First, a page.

The LEGO Movie 2: The Second Part
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It can't help but feel like the prelude it is, but Deathly Hallows: Part I is a beautifully filmed, emotionally satisfying penultimate installment for the Harry Potter series.
All Critics (272)
| Top Critics (52)
| Fresh (211)
| Rotten (61)
| DVD (3)
Maturing performances are a bonus, but the show's the thing, and by now it seems much richer than any theme park that could ever be made from it.
Part 1, like its predecessors, has been made with great care, craft and attention to detail. It is also darker and more foreboding.
The trouble with Harry, as becomes clear from this seventh and penultimate installment, is not that we have lost the plot -- the film is as tangled and as corkscrewed as Bonham Carter's hair -- but that we are in danger of losing everything else.
There is much to love in the latest offering from the Potter franchise.
Harry Potter and the Deathly Hallows: Part 1 is slower and stranger than any of the previous films, simultaneously raising hopes for a haunting finale while dimming hopes for a magical one.
By any measure, Deathly Hallows is a ripping thriller.
... eventually they stumble upon crazy Luna's father who tells them the tale of the Deathly Hallows (way to draw it out there guys), which was done in a stunning animation sequence, and happens to be one of the only things I liked about this film.
One of the chief pleasures of Harry Potter and the Deathly Hallows Pt.1 is that it encompasses this sense of the universal and yet remains touchingly specific with Harry and his friends, who we've come to know so well over the years.
This is less a movie than an appetiser before the main course next summer.
As directed by David Yates, it moves too fast. It never lingers, or stops to smell the roses.
Rather than taking time to wonder, to immerse, or even to grieve at the crucial moments of the story, the film and its characters are driven on towards this future confrontation with videogame logic and an endless flow of exposition-based dialogue.
Harry Potter and the Deathly Hallows is fun escapist fantasy, with a dark, thoughtful thread running through its center.
It's very easy to hold a grudge against Harry Potter and the Deathly Hallows purely on the grounds of the industrial precedent it created. The financial success of splitting the last and biggest of the books into two instalments led to the same tactic being employed with Twilight and The Hunger Games, regardless of whether their respective source materials actually merited such an approach. For fans and casual viewers alike, the move smacked of wanting to milk as much as possible out of the last drops of a given franchise.
In the case of HP7a (as Mark Kermode and Simon Mayo christened it), we find the franchise finally starting to cut to the chase, beginning the build-up towards the final confrontation between Harry and Voldemort. Having drawn things out for so long, putting off this inevitable showdown, there is almost a rush to get in everything that is left to be said. Under these circumstances, splitting the book into two films is almost the most logical thing to do, and while not all of it works, it does have a lot of attractive qualities.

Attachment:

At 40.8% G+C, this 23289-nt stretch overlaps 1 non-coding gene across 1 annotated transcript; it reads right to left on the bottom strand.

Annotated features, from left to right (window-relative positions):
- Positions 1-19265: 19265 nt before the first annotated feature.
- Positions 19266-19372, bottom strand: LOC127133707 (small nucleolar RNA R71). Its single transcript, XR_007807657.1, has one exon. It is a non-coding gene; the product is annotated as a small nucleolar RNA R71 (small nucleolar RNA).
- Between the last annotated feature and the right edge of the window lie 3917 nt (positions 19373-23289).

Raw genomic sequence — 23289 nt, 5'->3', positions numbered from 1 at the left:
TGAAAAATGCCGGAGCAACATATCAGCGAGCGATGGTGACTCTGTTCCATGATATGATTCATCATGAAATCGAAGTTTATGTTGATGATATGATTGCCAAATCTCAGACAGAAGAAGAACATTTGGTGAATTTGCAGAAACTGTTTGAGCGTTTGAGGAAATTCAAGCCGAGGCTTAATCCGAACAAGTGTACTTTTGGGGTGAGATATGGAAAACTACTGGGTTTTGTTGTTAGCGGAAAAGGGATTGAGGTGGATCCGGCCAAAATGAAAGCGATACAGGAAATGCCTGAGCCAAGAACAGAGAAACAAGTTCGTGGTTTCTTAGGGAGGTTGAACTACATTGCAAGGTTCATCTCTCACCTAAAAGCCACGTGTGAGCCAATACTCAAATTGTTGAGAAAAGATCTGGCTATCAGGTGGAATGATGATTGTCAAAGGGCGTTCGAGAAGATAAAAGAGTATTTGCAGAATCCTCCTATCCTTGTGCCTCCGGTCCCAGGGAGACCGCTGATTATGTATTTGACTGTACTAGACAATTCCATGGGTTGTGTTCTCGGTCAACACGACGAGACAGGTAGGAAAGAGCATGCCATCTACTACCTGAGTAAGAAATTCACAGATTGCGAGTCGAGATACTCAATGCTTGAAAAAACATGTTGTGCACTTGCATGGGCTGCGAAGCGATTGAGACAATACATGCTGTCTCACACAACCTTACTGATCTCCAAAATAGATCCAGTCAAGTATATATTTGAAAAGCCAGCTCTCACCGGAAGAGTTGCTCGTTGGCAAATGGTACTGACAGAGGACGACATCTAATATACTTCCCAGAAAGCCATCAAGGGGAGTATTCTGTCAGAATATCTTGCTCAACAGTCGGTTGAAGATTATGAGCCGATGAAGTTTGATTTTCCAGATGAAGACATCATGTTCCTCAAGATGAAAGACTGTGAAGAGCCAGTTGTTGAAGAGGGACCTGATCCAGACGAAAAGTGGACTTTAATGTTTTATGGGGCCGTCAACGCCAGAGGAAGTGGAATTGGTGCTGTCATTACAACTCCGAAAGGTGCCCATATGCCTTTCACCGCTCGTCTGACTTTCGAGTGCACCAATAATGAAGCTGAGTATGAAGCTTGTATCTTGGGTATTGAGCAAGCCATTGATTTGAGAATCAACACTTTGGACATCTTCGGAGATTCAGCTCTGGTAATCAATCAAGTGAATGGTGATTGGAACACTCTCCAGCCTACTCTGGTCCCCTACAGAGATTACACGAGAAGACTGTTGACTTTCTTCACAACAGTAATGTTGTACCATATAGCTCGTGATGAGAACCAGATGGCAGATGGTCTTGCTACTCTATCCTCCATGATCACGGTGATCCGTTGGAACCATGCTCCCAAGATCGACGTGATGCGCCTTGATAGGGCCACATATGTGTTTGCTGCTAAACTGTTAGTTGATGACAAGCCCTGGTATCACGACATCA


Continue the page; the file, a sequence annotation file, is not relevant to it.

The feeling that a lot is being crammed into this final act brings us back to our ongoing comparison with The Lord of the Rings. Many film fans had quibbles with the ending(s) of The Return of the King, and fans of the book were in two minds about some of the omissions, particularly the scourging of the Shire and the death of Saruman (in the theatrical cut). But even taking those as gospel truth - for the moment - Peter Jackson did quite an excellent job of balancing and converging all the different aspects of Middle Earth in the climatic battles - a much better job, in fact, than he managed recently on the third and final Hobbit film.
By contrast, Deathly Hallows - Part 1 has a lot of plot for us to swallow, making it simultanously one of the most satisfying and one of the most impenetrable instalments in the series. If you spent the previous two films crying out for a plot which directly focussed on the return of Voldemort and what his victory could mean for the wider world, you will find yourself openly rejoicing at the fact that this is finally being addressed. Equally, the series is so far gone and insular by this point, that if you happen to find yourself watching this by accident on late-night TV, chances are that you won't have the faintest idea what is going on.
The film is helped somewhat in this regard by the horcruxes, a plot device which I covered in detail in my previous Harry Potter review. All of my criticisms of this McGuffin aside, the hunt for the horcruxes gives the film structure and a definite end-point towards which we are heading. Like The Two Towers, Deathly Hallows - Part 1 ends before said end-point has been reached, but like Jackson's film there is (to some extent) a feeling of catharsis and expectation of what is to come. That being said, the death of Dobby, like Dumbledore's in the previous film, still feels like an arbitrary event, included purely because it happened in the book. For all his dramatic credentials, David Yates still hasn't grasped how to build up tension so that a death can carry meaning: it's not so much a 'shock death' as a nothing-death.
By focussing on the search for the horcruxes, and taking the action away from Hogwarts, Deathly Hallows - Part 1 moves the series into more candidly existential territory. Our three main characters are at their most isolated and strained since Goblet of Fire, faced with a quest which is seemingly impossible, and having to cope without either the wisdom or protection of their teachers. Kermode's comparisons with Ingmar Bergman may seem far-fetched at first glance, but there is a point behind them: there are fewer creature comforts here than in previous efforts, and like Bergman's films there is little credence given to sentimentality.